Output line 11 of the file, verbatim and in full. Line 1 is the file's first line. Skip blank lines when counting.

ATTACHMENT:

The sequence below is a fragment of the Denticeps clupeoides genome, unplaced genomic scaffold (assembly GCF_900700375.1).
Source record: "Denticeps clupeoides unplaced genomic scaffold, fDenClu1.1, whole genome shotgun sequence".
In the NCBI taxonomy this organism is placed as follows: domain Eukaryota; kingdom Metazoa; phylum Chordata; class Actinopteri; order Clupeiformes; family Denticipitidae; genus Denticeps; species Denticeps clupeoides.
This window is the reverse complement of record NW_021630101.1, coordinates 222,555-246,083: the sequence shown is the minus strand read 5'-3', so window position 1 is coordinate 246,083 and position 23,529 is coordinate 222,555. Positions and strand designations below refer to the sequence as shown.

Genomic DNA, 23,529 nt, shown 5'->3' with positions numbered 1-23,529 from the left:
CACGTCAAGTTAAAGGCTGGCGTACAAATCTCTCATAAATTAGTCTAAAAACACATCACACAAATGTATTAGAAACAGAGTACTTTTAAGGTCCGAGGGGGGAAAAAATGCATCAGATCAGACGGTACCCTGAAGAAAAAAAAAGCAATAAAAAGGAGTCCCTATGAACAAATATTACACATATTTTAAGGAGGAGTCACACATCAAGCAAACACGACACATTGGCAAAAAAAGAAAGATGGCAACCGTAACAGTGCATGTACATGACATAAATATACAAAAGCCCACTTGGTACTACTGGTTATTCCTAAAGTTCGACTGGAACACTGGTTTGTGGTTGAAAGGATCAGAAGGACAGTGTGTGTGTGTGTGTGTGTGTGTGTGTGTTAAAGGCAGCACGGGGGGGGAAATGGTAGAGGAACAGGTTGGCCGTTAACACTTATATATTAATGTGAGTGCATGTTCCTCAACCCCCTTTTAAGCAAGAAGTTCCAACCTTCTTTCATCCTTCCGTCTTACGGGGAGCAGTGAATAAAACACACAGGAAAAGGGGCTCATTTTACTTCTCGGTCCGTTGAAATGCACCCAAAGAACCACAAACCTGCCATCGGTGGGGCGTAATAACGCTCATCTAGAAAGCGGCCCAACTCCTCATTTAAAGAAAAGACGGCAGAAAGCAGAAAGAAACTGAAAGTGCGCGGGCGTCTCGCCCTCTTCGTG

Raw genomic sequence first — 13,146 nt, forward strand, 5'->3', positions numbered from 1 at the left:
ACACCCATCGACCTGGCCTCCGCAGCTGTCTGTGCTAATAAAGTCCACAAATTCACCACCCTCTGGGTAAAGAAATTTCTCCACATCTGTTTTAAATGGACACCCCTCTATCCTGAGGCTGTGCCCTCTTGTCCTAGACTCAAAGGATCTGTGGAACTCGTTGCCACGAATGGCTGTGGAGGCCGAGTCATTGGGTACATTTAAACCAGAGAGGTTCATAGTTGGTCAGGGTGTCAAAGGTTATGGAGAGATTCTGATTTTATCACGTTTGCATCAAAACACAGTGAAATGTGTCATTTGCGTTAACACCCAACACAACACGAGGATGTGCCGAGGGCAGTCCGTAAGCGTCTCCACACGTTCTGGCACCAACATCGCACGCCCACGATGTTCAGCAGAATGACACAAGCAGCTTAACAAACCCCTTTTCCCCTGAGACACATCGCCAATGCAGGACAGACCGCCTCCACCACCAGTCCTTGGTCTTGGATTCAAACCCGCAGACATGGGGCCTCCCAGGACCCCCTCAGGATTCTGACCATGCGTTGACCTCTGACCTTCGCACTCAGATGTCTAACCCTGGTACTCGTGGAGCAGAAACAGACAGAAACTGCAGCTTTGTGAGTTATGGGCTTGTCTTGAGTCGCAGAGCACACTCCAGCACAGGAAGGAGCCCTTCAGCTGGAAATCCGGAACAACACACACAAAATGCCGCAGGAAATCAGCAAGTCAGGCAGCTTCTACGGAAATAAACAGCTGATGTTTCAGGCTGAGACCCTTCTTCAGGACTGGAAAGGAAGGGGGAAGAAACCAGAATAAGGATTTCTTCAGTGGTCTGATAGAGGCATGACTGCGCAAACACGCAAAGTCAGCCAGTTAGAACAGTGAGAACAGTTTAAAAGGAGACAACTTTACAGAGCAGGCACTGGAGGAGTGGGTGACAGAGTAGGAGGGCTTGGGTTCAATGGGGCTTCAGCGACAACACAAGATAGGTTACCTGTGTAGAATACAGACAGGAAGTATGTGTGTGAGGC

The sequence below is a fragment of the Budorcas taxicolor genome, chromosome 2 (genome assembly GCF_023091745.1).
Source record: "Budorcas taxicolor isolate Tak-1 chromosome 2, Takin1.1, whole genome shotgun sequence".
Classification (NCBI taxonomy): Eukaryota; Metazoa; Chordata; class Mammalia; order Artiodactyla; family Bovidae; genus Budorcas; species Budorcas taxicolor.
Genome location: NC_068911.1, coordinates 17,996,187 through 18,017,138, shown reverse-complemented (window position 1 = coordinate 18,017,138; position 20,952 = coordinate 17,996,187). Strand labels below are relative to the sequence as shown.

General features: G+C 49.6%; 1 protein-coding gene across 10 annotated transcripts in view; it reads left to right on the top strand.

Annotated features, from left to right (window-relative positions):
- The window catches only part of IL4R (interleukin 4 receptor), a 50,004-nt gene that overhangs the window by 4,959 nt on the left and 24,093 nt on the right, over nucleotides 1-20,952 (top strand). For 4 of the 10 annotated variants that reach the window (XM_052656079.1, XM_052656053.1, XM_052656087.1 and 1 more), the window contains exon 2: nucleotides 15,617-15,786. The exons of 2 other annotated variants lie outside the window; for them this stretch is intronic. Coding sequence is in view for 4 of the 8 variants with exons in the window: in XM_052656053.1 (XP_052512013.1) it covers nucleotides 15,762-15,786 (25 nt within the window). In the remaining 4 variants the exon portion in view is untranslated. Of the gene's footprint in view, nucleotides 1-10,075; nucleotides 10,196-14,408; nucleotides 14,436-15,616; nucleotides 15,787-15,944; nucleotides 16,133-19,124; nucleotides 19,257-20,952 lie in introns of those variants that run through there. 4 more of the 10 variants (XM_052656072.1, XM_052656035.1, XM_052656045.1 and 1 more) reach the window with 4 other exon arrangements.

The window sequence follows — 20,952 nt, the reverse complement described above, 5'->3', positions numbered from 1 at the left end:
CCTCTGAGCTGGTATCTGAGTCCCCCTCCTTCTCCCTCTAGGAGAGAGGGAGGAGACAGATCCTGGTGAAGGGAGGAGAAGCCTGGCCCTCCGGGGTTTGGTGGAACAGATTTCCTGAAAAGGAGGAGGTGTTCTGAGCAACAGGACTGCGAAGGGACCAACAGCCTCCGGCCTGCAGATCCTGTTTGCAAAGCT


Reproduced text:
Classification (NCBI taxonomy): Eukaryota; Metazoa; Chordata; class Mammalia; order Artiodactyla; family Bovidae; genus Budorcas; species Budorcas taxicolor.